Enjoyment in school

From the change of teeth up to the time of adolescence the child really lives continually in the present, and is interested in what is going on in the world around him. When educating we must constantly keep in mind that children of primary school age want always to live in the present. How does one live in the present? One lives in the present when one enjoys the world around one, not in an animal way, but in a human way. And indeed the child of this age wants also to enjoy the world in the lessons he receives. Therefore from the outset we must make our teaching a thing of enjoyment for the children — not animal enjoyment, but enjoyment of a higher, human kind — not something that calls forth in them antipathy and repulsion.

Source: Rudolf Steiner – GA 293 – The Study of Man: Lecture IX – Stuttgart, August 30, 1919

Translated by Daphne Harwood & Helen Fox

Previously posted on July 25, 2015

Social morality is a plant, which has its roots in the school classroom

Social morality is a plant, which has its roots in the school classroom, where children between their seventh and fourteenth year are taught. As a gardener looks to the lowest part of his garden, the soil, so would human society need to look at the lowermost part of the school, in which children of this age are taught, because that is the basis for all morality, for all the good.

Source (German): Rudolf Steiner – GA 304 – Erziehungs- und Unterrichtsmethoden auf anthroposophischer Grundlage –  Kristiania (Oslo), November 24, 1921 (page 179)

Translated by Nesta Carsten-Krüger

Previously posted on December 4, 2017

The school of godlessness

The last four hundred years were in fact a schooling for humanity — the school of godlessness, in which there was purely human experimentation, a return to chaos if seen from a particular point of view. Everyone is experimenting today, without being aware of the connection with higher worlds — apart from those who have once more sought and found that connection with spiritual realms. Nearly everyone lives entirely for himself today, without perceiving anything of the real and all-penetrating common design. That of course is the cause of the dreadful dissatisfaction everywhere.

Source: Rudolf Steiner – GA 93 – The Temple Legend – Lecture 20 – Berlin, 2nd January 1906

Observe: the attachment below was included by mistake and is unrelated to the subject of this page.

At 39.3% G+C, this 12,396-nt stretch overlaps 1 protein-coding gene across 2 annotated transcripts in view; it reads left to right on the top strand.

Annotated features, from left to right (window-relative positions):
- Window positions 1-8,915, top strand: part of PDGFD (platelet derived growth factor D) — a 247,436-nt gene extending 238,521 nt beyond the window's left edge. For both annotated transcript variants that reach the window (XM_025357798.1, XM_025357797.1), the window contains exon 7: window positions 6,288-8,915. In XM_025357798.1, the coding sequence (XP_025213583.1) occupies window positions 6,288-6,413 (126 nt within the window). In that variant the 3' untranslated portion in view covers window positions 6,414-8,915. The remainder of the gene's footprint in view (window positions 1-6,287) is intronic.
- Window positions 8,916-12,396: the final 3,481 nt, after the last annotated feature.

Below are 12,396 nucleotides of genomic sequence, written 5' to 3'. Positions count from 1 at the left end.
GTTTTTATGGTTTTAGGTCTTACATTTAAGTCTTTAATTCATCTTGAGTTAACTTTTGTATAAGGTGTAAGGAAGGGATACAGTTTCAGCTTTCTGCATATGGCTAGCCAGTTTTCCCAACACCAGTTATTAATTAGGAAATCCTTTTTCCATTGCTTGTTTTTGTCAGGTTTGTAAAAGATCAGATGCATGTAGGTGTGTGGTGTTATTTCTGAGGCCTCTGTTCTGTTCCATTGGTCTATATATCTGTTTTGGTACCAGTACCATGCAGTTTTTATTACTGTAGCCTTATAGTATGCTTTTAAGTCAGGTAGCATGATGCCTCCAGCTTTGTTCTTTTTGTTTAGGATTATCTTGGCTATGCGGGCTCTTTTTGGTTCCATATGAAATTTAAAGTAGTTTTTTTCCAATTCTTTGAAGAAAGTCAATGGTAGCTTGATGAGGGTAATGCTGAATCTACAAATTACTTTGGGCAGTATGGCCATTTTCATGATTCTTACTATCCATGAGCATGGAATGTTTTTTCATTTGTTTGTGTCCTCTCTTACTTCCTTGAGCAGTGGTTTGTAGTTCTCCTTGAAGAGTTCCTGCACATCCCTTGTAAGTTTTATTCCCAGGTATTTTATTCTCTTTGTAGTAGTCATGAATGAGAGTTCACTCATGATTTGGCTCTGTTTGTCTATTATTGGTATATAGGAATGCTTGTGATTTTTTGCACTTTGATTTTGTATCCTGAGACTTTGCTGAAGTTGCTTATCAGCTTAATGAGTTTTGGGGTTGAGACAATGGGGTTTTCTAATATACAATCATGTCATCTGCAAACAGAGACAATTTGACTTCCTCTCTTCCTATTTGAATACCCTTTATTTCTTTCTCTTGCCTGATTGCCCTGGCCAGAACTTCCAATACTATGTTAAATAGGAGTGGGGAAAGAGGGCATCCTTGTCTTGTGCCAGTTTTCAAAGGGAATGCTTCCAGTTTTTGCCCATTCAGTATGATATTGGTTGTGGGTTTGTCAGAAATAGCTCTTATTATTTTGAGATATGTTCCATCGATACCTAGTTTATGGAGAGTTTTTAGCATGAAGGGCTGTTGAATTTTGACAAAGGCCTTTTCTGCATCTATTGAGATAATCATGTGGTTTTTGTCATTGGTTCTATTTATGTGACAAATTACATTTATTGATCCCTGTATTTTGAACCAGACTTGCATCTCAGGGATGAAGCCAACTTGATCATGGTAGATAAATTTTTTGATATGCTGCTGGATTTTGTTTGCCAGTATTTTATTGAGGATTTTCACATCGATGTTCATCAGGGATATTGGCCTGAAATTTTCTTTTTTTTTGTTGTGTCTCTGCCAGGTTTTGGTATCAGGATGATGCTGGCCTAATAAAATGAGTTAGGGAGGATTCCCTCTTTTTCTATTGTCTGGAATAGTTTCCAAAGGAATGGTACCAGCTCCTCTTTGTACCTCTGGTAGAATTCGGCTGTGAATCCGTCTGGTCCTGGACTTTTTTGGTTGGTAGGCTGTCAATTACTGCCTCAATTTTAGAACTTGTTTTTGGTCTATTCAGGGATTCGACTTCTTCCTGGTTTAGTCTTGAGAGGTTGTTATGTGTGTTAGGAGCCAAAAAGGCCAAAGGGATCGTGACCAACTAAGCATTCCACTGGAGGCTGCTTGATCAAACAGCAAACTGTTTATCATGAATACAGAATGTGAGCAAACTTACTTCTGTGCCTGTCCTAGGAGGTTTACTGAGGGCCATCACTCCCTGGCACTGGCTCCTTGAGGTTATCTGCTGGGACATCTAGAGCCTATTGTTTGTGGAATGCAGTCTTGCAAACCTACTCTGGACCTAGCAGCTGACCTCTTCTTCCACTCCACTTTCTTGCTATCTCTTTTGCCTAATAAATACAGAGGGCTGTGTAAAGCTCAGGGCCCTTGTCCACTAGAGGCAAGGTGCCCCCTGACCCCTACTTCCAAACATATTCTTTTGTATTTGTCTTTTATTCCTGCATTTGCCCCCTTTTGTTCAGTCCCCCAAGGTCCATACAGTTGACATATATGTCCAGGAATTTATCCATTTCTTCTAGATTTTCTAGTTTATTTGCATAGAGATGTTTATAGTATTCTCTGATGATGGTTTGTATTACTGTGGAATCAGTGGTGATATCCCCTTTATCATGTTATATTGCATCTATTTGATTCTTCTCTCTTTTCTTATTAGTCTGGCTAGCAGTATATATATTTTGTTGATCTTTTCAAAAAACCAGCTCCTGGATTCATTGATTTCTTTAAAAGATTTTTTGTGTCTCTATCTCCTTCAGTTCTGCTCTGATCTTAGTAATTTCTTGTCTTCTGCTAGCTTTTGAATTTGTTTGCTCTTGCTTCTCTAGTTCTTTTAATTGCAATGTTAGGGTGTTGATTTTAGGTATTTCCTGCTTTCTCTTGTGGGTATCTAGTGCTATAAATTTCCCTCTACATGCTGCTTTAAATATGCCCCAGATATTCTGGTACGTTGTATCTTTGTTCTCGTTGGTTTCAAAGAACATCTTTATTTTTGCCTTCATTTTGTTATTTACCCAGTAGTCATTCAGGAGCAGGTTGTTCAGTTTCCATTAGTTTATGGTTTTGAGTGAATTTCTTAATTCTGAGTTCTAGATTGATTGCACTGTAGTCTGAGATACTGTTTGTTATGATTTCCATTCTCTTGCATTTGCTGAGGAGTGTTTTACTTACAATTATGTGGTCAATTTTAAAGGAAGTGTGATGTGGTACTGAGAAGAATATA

Translated by John M. Wood

Previously posted on May 13, 2015

The physical world is the school (1 of 3) – Ordinary life is an embryonic stage for the higher life

To be born means to proceed from an embryo to a stage at which one perceives the outer world with the senses. If one does not pass through an embryonic stage one can never be ready to be born. Those who know this stage also know that ordinary life is an embryonic stage for the higher life. This leads us deep into the meaning of ordinary life.

It could be quite easy for someone who directs his gaze towards the spiritual world to become convinced that there is such a world and that man is a citizen of it. He could then proceed to disregard the physical world and to believe that one cannot depart from it quickly enough, and that one should mortify the flesh, the sooner to reach the spiritual world. This shows ignorance. It is as senseless as if one would not allow the human embryo to mature but would bring it into the world at two months, and expect it to live there.

Likewise for the higher world, one has to develop to become mature. Such is he who has developed his higher self. The physical world is the school. He who has developed his ego here is ready to enter the kingdom of heaven, which means to be born again.

To be continued

Source: Rudolf Steiner – GA 94 – The Gospel of St. John – Third Lecture – Berlin, 5th March 1906

Previously posted on October 27, 2014

Karma-Moral-Egoism (1 of 5)

The objection is frequently made that anthroposophy does not really work its way into the realm of morality. In fact it is said that through certain of its teachings it in some respects not only does not counter egotism but furthers it. Those who are of this opinion share the following thoughts. They say that anthroposophy demonstrates how the human being develops his existence from life to life and that the main point is that even if he suffers defeats he has the possibility of striving ever higher, employing in a subsequent life the results of what he has learned in a given life as in a kind of “school.” He who immerses himself completely in this belief in human perfectibility will strive to render his “I” ever more pure, to make it as rich as possible, so that he may ascend ever higher and higher. This, so these people say, is after all really an egotistic striving. For we anthroposophist, they say, seek to attract teachings and forces from the spiritual world in order to elevate our “I” to ever greater heights. This is therefore an egotistic basis for human action.

These people maintain further that we anthroposophists are convinced that we prepare a bad karma for ourselves through imperfect actions. Thus in order not to do so the anthroposophist will avoid doing this or that which he would otherwise have done. He therefore refrains from the action for fear of karma. For the same reason he would probably also do this or that which he otherwise would not have done, and this too would be but one more quite egotistic motivation for an action. There are a number of people who say that the teachings of karma and reincarnation as well as the rest of the striving for perfection which originates in anthroposophy leads people to work spiritually for a refined form of higher egotism.

To be continued

Source: Rudolf Steiner – GA 127 – The Significance of Spiritual Research For Moral Action – Bieleveld, 6 March 1911

Translated by Alan P. Cottrell, Ph.D.

Previously posted on December 27, 2015